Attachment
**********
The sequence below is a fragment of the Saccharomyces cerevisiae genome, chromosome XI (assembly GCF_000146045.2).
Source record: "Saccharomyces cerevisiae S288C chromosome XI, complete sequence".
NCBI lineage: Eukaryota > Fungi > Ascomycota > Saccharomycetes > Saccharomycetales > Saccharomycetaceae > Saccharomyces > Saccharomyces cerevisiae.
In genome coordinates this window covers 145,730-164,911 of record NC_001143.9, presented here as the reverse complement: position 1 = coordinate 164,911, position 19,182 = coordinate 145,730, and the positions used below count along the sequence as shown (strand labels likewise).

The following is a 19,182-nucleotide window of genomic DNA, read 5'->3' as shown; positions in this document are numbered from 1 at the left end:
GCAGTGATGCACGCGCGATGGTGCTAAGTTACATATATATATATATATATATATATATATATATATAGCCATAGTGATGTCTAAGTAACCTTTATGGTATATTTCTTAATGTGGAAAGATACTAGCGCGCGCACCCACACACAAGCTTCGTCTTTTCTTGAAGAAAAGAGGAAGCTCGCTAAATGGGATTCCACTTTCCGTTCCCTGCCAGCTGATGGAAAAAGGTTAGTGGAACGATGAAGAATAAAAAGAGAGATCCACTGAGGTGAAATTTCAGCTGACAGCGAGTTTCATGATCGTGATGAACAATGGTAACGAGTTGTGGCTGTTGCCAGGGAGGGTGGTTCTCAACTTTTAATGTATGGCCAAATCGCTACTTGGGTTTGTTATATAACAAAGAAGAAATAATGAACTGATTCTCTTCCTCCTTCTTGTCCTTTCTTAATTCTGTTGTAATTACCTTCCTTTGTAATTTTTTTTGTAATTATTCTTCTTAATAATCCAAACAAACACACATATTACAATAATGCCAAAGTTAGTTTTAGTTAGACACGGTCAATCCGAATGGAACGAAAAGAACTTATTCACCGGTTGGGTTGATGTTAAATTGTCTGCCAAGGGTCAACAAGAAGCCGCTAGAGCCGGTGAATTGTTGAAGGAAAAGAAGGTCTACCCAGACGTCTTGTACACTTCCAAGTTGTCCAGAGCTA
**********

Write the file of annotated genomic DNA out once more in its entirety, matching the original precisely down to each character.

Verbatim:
The sequence below is a fragment of the Saccharomyces cerevisiae genome, chromosome XI (assembly GCF_000146045.2).
Source record: "Saccharomyces cerevisiae S288C chromosome XI, complete sequence".
NCBI lineage: Eukaryota > Fungi > Ascomycota > Saccharomycetes > Saccharomycetales > Saccharomycetaceae > Saccharomyces > Saccharomyces cerevisiae.
In genome coordinates this window covers 145,730-164,911 of record NC_001143.9, presented here as the reverse complement: position 1 = coordinate 164,911, position 19,182 = coordinate 145,730, and the positions used below count along the sequence as shown (strand labels likewise).

The following is a 19,182-nucleotide window of genomic DNA, read 5'->3' as shown; positions in this document are numbered from 1 at the left end:
GCAGTGATGCACGCGCGATGGTGCTAAGTTACATATATATATATATATATATATATATATATATATAGCCATAGTGATGTCTAAGTAACCTTTATGGTATATTTCTTAATGTGGAAAGATACTAGCGCGCGCACCCACACACAAGCTTCGTCTTTTCTTGAAGAAAAGAGGAAGCTCGCTAAATGGGATTCCACTTTCCGTTCCCTGCCAGCTGATGGAAAAAGGTTAGTGGAACGATGAAGAATAAAAAGAGAGATCCACTGAGGTGAAATTTCAGCTGACAGCGAGTTTCATGATCGTGATGAACAATGGTAACGAGTTGTGGCTGTTGCCAGGGAGGGTGGTTCTCAACTTTTAATGTATGGCCAAATCGCTACTTGGGTTTGTTATATAACAAAGAAGAAATAATGAACTGATTCTCTTCCTCCTTCTTGTCCTTTCTTAATTCTGTTGTAATTACCTTCCTTTGTAATTTTTTTTGTAATTATTCTTCTTAATAATCCAAACAAACACACATATTACAATAATGCCAAAGTTAGTTTTAGTTAGACACGGTCAATCCGAATGGAACGAAAAGAACTTATTCACCGGTTGGGTTGATGTTAAATTGTCTGCCAAGGGTCAACAAGAAGCCGCTAGAGCCGGTGAATTGTTGAAGGAAAAGAAGGTCTACCCAGACGTCTTGTACACTTCCAAGTTGTCCAGAGCTA